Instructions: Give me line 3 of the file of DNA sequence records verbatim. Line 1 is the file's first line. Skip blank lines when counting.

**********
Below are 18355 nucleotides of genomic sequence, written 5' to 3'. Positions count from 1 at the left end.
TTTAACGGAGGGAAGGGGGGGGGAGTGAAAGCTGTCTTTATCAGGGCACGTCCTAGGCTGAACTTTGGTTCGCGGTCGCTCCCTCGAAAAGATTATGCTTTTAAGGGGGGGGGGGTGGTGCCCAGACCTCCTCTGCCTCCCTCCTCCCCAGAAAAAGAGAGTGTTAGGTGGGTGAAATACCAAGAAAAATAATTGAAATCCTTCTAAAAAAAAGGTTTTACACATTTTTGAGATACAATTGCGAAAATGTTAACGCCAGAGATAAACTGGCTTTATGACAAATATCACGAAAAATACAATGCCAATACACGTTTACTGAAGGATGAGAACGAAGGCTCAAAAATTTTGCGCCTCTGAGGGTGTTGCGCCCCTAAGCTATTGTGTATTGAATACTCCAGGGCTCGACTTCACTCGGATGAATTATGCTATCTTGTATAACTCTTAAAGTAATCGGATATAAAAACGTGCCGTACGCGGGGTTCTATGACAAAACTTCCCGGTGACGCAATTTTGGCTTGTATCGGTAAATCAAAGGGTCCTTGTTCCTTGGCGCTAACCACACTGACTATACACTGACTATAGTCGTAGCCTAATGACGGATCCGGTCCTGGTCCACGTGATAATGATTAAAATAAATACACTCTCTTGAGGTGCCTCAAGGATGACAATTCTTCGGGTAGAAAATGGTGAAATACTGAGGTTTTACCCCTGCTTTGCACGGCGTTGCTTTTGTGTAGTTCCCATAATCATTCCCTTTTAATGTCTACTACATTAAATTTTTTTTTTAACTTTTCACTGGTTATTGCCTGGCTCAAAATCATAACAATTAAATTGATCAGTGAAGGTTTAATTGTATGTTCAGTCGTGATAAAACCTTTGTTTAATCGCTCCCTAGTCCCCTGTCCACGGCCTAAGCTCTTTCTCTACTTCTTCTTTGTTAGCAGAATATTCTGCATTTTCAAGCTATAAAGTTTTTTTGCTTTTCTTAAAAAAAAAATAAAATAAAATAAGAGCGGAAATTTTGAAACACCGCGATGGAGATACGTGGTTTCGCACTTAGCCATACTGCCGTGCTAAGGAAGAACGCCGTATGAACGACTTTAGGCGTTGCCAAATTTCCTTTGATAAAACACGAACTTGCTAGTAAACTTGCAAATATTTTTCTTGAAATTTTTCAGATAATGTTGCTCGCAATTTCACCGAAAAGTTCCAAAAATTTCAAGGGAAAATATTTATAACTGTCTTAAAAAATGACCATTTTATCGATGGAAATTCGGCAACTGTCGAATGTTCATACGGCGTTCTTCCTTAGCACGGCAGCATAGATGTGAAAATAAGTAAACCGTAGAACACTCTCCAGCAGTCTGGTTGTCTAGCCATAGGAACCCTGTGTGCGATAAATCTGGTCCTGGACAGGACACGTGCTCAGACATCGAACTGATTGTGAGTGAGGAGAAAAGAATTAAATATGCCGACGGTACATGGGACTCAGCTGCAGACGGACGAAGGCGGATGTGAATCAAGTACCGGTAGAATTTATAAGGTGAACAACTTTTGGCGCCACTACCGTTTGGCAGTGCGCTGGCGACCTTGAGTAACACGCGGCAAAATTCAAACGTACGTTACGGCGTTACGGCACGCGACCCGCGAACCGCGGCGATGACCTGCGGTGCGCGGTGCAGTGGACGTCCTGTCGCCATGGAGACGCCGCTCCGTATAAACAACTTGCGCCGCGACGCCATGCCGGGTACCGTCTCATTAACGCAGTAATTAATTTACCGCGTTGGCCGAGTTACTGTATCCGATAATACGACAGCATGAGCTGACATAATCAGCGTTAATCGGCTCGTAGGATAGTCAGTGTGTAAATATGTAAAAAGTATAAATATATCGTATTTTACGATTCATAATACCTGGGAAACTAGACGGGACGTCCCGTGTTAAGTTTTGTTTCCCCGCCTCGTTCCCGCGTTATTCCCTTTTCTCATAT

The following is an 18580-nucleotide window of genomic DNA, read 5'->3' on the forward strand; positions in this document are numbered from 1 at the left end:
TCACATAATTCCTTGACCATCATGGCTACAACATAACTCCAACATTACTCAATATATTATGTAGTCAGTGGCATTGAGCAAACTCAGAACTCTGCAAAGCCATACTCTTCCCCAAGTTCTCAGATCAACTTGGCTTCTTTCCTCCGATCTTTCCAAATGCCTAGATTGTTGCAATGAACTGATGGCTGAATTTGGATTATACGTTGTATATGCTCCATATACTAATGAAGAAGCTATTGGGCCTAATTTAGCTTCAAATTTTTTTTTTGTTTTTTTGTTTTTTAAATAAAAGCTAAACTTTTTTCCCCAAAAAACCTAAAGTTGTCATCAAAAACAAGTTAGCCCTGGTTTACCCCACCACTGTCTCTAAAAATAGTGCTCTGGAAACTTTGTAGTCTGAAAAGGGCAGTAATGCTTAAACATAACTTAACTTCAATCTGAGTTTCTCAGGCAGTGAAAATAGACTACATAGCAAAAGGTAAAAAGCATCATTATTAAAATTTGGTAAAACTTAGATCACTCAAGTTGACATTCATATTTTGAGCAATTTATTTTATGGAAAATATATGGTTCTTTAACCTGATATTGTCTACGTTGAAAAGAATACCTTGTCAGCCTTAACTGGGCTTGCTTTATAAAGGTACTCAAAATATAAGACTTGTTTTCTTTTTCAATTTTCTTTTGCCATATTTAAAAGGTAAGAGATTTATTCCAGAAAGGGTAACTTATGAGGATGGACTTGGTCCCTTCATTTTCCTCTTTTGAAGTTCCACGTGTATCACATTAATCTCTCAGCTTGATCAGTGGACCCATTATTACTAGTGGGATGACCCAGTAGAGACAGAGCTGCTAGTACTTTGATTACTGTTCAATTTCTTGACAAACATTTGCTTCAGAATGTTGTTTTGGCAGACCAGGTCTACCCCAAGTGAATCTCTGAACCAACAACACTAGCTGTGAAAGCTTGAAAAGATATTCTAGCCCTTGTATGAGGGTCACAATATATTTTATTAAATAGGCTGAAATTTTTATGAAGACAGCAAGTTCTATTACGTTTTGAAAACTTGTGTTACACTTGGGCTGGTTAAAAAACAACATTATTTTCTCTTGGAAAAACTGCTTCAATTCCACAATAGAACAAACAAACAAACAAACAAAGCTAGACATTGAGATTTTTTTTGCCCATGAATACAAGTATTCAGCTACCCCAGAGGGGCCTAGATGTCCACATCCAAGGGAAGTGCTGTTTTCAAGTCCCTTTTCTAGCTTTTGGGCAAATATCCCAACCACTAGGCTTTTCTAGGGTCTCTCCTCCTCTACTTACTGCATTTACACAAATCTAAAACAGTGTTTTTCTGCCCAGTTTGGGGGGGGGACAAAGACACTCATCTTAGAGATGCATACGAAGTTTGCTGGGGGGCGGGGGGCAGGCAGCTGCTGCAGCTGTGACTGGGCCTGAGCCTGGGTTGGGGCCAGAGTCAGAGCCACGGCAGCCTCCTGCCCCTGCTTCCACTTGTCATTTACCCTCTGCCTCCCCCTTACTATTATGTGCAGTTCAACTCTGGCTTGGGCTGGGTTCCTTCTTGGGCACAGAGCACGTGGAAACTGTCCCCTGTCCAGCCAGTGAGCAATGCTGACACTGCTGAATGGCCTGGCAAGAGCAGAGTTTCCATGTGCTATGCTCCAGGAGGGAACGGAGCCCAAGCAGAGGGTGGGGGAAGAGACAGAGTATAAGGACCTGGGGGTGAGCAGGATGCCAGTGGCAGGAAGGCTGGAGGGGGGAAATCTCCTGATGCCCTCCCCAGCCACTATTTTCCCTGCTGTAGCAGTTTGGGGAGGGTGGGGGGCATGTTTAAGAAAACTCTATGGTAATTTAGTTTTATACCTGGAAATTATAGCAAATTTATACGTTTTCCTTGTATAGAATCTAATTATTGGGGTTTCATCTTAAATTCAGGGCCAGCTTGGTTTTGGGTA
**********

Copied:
The following is an 18580-nucleotide window of genomic DNA, read 5'->3' on the forward strand; positions in this document are numbered from 1 at the left end: